Maseru, Lesotho—Walking down a busy street in the industrial area of Lesotho’s capital, Maseru, no one would know that the Apex Medical Clinic was actively attending to patients. The sign at the entrance consists of a large turquoise-and-white-striped window with the clinic’s name simply written in blue. The modest appearance is purposeful—a strategic approach to increase the number of older men participating in free voluntary medical male circumcision (VMMC) services.
A key HIV prevention strategy across east and southern Africa, VMMC has become popular among young men and adolescents. The same has been true in Lesotho, a small country only slightly larger than the state of Maryland and nestled in the center of South Africa. Despite its size, Lesotho has the second-highest rate of HIV prevalence in the world, with the number of people living with HIV close to 360,000. The adult prevalence rate is 23 percent and many HIV prevention programs are focused on men ages 15–24.
Men older than 25 have been reluctant to participate in VMMC programs because of their apprehension about the procedure and the prospect of intermingling with younger clients. Recognizing this gap in prevention services, Jhpiego, in partnership with the Ministry of Health, looked to provide a comprehensive package of services in a discreet, yet welcoming, setting for these men.
The Apex Clinic—supported by the U.S. Agency for International Development’s (USAID’s) flagship Maternal and Child Health Integrated Program (MCHIP)—opened in June of 2013. Easily accessible to many who work in the area, the clinic’s setting has appealed to older men, and since its opening, it has served more than 1,900 clients. The clinic is one of 13 health facilities to offer a comprehensive service package that includes both group and individual counseling and free VMMC services.
At each of these VMMC facilities, trained health professionals offer information on the VMMC procedure in addition to discussing broader topics such as sexually transmitted diseases, HIV prevention, partner reduction, substance abuse, gender violence and family planning.
Since 2012, when MCHIP began working with the Lesotho government on its HIV prevention strategy, more than 43,000 men and adolescents have been circumcised through an integrated service approach. The establishment of the Apex Clinic was an innovative way to ensure that all men received services.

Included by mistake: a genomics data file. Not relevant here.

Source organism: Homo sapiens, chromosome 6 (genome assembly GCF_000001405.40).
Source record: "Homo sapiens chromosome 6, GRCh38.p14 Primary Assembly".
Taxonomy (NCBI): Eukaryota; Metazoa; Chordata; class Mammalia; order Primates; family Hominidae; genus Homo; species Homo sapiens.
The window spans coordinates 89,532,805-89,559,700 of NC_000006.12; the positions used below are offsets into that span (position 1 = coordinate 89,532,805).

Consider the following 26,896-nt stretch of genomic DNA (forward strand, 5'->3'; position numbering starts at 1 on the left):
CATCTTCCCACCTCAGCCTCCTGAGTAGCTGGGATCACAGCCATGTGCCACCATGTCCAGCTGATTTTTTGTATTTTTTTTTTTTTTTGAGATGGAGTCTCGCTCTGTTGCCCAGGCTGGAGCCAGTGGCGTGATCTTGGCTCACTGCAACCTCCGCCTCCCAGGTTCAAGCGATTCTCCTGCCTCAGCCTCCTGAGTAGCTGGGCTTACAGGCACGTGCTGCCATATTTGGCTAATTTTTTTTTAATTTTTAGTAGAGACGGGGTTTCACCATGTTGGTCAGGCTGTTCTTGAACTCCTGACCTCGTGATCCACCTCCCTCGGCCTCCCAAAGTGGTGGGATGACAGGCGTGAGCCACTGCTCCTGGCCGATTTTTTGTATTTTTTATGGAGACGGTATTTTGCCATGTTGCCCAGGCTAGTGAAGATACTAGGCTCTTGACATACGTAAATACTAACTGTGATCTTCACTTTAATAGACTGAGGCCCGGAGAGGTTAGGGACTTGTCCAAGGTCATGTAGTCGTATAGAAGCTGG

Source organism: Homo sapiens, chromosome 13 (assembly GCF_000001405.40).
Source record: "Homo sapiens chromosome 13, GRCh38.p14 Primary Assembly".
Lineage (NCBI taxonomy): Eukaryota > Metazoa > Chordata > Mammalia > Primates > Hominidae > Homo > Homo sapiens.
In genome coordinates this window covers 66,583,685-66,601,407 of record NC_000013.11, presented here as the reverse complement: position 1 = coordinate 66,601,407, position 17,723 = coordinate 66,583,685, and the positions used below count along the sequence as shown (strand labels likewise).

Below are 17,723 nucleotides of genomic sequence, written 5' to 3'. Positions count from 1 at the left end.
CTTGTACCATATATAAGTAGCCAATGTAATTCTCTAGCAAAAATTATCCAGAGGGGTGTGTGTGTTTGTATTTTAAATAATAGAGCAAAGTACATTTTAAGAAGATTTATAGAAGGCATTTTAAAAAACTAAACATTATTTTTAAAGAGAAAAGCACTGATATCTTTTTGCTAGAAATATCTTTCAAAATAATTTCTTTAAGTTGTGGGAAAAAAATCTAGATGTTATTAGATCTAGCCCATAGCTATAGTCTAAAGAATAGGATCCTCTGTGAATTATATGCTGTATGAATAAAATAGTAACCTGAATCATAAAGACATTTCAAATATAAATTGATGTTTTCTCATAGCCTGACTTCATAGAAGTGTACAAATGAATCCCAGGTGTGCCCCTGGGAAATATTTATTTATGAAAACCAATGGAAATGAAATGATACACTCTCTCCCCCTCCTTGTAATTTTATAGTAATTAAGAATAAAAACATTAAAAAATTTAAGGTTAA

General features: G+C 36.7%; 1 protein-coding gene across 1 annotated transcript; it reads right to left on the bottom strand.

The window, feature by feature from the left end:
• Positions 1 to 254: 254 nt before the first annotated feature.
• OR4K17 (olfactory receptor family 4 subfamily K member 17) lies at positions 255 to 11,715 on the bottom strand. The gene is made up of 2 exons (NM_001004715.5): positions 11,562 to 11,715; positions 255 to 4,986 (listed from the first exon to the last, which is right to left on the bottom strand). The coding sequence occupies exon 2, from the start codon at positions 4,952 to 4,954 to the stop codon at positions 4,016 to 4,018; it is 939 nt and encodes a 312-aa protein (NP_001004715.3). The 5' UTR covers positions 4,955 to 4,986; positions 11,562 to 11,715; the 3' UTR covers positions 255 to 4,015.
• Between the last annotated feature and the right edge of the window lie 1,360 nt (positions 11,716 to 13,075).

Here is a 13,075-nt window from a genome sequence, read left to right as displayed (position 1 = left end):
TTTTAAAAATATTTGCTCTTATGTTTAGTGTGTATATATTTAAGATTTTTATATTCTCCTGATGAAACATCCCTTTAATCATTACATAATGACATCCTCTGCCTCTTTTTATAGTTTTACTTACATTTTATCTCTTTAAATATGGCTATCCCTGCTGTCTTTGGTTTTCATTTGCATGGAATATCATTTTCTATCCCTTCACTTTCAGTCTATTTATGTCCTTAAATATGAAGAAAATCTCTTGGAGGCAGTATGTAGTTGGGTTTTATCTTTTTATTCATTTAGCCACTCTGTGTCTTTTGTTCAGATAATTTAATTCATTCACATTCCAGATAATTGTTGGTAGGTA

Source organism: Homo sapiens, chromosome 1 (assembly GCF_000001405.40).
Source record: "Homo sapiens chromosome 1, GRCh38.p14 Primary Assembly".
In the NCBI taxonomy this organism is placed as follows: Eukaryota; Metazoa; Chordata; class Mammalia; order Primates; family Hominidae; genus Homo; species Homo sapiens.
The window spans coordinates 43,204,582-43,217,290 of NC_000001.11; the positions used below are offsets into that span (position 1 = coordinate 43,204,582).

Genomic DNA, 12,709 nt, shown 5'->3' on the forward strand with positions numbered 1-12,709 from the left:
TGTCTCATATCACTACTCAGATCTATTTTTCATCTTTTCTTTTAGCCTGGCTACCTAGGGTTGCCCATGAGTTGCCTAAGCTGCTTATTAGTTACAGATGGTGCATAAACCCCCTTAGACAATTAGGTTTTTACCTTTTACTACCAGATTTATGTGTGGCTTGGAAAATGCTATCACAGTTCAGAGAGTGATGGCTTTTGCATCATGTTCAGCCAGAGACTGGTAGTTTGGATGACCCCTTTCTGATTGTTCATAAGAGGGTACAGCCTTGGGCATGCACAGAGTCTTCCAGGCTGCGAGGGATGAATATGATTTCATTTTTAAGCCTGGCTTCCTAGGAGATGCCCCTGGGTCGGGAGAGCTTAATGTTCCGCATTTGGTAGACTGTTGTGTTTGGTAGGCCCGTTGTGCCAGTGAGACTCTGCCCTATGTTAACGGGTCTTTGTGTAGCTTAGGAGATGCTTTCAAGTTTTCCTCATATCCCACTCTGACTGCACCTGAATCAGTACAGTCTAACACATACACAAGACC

Malijo Baji, a counselor at the Apex Clinic, explains the positive impact of a comfortable setting that affords more privacy than the customary VMMC campaigns that are held in public facilities.
“For ages, men in Lesotho have been hesitant to go for HIV testing, but now because of VMMC services, they’re coming with renewed strength and many of them are [getting tested] for the first time,” said Baji, an enthusiastic advocate.
Part of Apex’s appeal lies in the simplicity of its design, urban location and convenience for clients. “There are no appointments, so we can come and go in one day, since many of us have jobs,” said one client.
Clients, many of whom rarely access health care services, also appreciate the all-inclusive approach. “We knew about HIV before coming for VMMC, but here we received new information and our questions were answered,” said another client.
The service at the USAID-supported VMMC sites has also been linked to the increased willingness of men to be tested for HIV. On average, 73 percent of women 25–49 years of age in Lesotho test for HIV compared to 48 percent of men in the same age range (Lesotho Demographic and Health Survey 2009). But in the Apex Clinic alone, HIV testing rates are 96 percent, and nationally, HIV testing in VMMC facilities is 76 percent.
Baji personifies the Apex Clinic’s commitment to helping prevent transmission of HIV. She has built a career around empowering others to take control of their lives. Baji is HIV-positive, and since learning her status in 1999, she has talked about her experience throughout the country in an effort to help others in Lesotho. Recently, Baji was honored by the local radio station MoAfrika, which presented her with the MoAfrika Women’s Award 2013 in the category of HIV/AIDS. She was nominated by her peers and over 700 people voted for her.
“I was helped by others and I made an oath, as long as I have breath in my body I’m going to fight HIV and make sure others know their status, take precautions and live well,” she said. “I’m living my life and living it to the fullest and others can too.”